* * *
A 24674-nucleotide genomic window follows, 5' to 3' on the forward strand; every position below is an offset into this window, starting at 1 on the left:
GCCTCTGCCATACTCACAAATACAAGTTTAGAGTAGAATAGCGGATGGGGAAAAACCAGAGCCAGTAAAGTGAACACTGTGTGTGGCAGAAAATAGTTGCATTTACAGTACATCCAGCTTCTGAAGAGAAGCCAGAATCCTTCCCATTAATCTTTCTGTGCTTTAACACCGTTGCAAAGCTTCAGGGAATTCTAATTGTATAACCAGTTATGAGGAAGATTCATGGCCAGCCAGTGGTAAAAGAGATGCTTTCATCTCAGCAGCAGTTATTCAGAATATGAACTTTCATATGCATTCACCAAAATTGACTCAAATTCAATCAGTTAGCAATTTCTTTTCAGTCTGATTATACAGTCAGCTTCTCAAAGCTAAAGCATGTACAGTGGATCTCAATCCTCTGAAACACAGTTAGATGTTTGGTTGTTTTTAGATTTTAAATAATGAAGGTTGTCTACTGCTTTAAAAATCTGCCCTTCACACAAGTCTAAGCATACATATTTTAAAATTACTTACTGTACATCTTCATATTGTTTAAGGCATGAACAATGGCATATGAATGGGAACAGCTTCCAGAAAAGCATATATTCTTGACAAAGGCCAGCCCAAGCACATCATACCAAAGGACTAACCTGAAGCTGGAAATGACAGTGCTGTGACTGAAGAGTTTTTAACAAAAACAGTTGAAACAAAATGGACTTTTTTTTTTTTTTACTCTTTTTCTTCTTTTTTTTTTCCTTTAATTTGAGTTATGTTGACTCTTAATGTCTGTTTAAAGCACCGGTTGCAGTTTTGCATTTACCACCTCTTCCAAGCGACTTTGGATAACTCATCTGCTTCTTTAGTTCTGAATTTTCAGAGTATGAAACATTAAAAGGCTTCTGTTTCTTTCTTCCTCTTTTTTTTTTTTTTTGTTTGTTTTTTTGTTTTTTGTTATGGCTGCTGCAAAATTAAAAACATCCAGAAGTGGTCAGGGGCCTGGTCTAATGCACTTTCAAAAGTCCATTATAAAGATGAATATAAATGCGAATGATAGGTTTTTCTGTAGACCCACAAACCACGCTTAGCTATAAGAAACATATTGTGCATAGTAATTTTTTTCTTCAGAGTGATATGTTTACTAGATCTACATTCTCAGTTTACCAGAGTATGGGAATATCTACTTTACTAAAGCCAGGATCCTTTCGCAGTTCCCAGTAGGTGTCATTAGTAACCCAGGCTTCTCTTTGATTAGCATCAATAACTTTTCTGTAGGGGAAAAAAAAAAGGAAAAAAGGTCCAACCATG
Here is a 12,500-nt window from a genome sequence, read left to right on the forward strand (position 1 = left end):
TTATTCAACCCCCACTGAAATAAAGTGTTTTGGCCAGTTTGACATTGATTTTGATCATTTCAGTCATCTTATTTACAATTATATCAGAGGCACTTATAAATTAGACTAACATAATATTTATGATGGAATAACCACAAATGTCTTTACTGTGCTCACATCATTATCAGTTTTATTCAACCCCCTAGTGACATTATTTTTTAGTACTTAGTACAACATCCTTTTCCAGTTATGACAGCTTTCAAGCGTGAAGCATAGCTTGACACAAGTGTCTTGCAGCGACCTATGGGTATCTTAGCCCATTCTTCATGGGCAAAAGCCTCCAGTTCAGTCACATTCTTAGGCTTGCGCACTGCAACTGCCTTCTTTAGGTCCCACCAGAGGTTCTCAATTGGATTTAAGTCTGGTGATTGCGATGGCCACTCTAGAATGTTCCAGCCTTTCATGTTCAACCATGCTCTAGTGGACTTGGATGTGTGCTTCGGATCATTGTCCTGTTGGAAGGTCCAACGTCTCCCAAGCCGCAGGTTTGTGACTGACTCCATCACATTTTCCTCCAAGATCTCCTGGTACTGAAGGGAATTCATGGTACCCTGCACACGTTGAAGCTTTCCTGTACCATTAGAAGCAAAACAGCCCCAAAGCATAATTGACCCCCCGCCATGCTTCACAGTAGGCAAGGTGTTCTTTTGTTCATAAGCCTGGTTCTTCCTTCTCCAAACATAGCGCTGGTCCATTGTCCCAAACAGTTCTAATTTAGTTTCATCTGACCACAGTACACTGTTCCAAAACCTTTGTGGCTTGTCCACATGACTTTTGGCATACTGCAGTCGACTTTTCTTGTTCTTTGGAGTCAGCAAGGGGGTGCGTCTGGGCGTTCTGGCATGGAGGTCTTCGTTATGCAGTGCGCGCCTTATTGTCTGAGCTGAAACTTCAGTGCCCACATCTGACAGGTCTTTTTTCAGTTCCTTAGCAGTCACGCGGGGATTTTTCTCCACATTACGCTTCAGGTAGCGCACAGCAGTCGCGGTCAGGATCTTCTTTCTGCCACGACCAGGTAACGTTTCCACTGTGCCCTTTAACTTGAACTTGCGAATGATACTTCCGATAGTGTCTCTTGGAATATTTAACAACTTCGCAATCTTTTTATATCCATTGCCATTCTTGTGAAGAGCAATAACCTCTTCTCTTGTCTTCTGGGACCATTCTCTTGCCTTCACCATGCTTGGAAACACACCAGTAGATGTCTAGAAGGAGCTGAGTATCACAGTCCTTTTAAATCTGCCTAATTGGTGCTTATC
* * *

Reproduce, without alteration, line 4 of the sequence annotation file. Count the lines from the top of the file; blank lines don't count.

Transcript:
TTATTCAACCCCCACTGAAATAAAGTGTTTTGGCCAGTTTGACATTGATTTTGATCATTTCAGTCATCTTATTTACAATTATATCAGAGGCACTTATAAATTAGACTAACATAATATTTATGATGGAATAACCACAAATGTCTTTACTGTGCTCACATCATTATCAGTTTTATTCAACCCCCTAGTGACATTATTTTTTAGTACTTAGTACAACATCCTTTTCCAGTTATGACAGCTTTCAAGCGTGAAGCATAGCTTGACACAAGTGTCTTGCAGCGACCTATGGGTATCTTAGCCCATTCTTCATGGGCAAAAGCCTCCAGTTCAGTCACATTCTTAGGCTTGCGCACTGCAACTGCCTTCTTTAGGTCCCACCAGAGGTTCTCAATTGGATTTAAGTCTGGTGATTGCGATGGCCACTCTAGAATGTTCCAGCCTTTCATGTTCAACCATGCTCTAGTGGACTTGGATGTGTGCTTCGGATCATTGTCCTGTTGGAAGGTCCAACGTCTCCCAAGCCGCAGGTTTGTGACTGACTCCATCACATTTTCCTCCAAGATCTCCTGGTACTGAAGGGAATTCATGGTACCCTGCACACGTTGAAGCTTTCCTGTACCATTAGAAGCAAAACAGCCCCAAAGCATAATTGACCCCCCGCCATGCTTCACAGTAGGCAAGGTGTTCTTTTGTTCATAAGCCTGGTTCTTCCTTCTCCAAACATAGCGCTGGTCCATTGTCCCAAACAGTTCTAATTTAGTTTCATCTGACCACAGTACACTGTTCCAAAACCTTTGTGGCTTGTCCACATGACTTTTGGCATACTGCAGTCGACTTTTCTTGTTCTTTGGAGTCAGCAAGGGGGTGCGTCTGGGCGTTCTGGCATGGAGGTCTTCGTTATGCAGTGCGCGCCTTATTGTCTGAGCTGAAACTTCAGTGCCCACATCTGACAGGTCTTTTTTCAGTTCCTTAGCAGTCACGCGGGGATTTTTCTCCACATTACGCTTCAGGTAGCGCACAGCAGTCGCGGTCAGGATCTTCTTTCTGCCACGACCAGGTAACGTTTCCACTGTGCCCTTTAACTTGAACTTGCGAATGATACTTCCGATAGTGTCTCTTGGAATATTTAACAACTTCGCAATCTTTTTATATCCATTGCCATTCTTGTGAAGAGCAATAACCTCTTCTCTTGTCTTCTGGGACCATTCTCTTGCCTTCACCATGCTTGGAAACACACCAGTAGATGTCTAGAAGGAGCTGAGTATCACAGTCCTTTTAAATCTGCCTAATTGGTGCTTATC